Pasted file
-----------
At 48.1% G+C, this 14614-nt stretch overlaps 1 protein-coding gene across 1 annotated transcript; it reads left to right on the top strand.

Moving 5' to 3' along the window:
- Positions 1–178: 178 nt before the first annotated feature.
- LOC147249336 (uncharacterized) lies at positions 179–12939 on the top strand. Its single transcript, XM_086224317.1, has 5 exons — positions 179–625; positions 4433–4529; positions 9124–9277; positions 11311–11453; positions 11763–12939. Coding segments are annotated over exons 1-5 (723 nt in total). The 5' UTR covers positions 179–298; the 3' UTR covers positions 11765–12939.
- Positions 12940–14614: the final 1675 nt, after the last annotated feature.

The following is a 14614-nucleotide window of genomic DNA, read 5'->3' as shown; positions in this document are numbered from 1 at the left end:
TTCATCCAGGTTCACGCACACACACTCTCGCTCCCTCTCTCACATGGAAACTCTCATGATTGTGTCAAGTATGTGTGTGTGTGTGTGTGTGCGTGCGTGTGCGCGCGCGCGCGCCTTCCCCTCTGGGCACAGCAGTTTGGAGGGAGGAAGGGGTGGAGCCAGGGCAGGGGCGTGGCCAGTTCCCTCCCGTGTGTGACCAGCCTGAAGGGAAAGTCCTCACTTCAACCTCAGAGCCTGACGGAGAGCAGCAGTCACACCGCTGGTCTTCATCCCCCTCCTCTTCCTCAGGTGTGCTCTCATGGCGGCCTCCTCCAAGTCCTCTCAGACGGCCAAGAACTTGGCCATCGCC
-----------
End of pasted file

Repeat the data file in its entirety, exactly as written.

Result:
At 48.1% G+C, this 14614-nt stretch overlaps 1 protein-coding gene across 1 annotated transcript; it reads left to right on the top strand.

Moving 5' to 3' along the window:
- Positions 1–178: 178 nt before the first annotated feature.
- LOC147249336 (uncharacterized) lies at positions 179–12939 on the top strand. Its single transcript, XM_086224317.1, has 5 exons — positions 179–625; positions 4433–4529; positions 9124–9277; positions 11311–11453; positions 11763–12939. Coding segments are annotated over exons 1-5 (723 nt in total). The 5' UTR covers positions 179–298; the 3' UTR covers positions 11765–12939.
- Positions 12940–14614: the final 1675 nt, after the last annotated feature.

The following is a 14614-nucleotide window of genomic DNA, read 5'->3' as shown; positions in this document are numbered from 1 at the left end:
TTCATCCAGGTTCACGCACACACACTCTCGCTCCCTCTCTCACATGGAAACTCTCATGATTGTGTCAAGTATGTGTGTGTGTGTGTGTGTGCGTGCGTGTGCGCGCGCGCGCGCCTTCCCCTCTGGGCACAGCAGTTTGGAGGGAGGAAGGGGTGGAGCCAGGGCAGGGGCGTGGCCAGTTCCCTCCCGTGTGTGACCAGCCTGAAGGGAAAGTCCTCACTTCAACCTCAGAGCCTGACGGAGAGCAGCAGTCACACCGCTGGTCTTCATCCCCCTCCTCTTCCTCAGGTGTGCTCTCATGGCGGCCTCCTCCAAGTCCTCTCAGACGGCCAAGAACTTGGCCATCGCC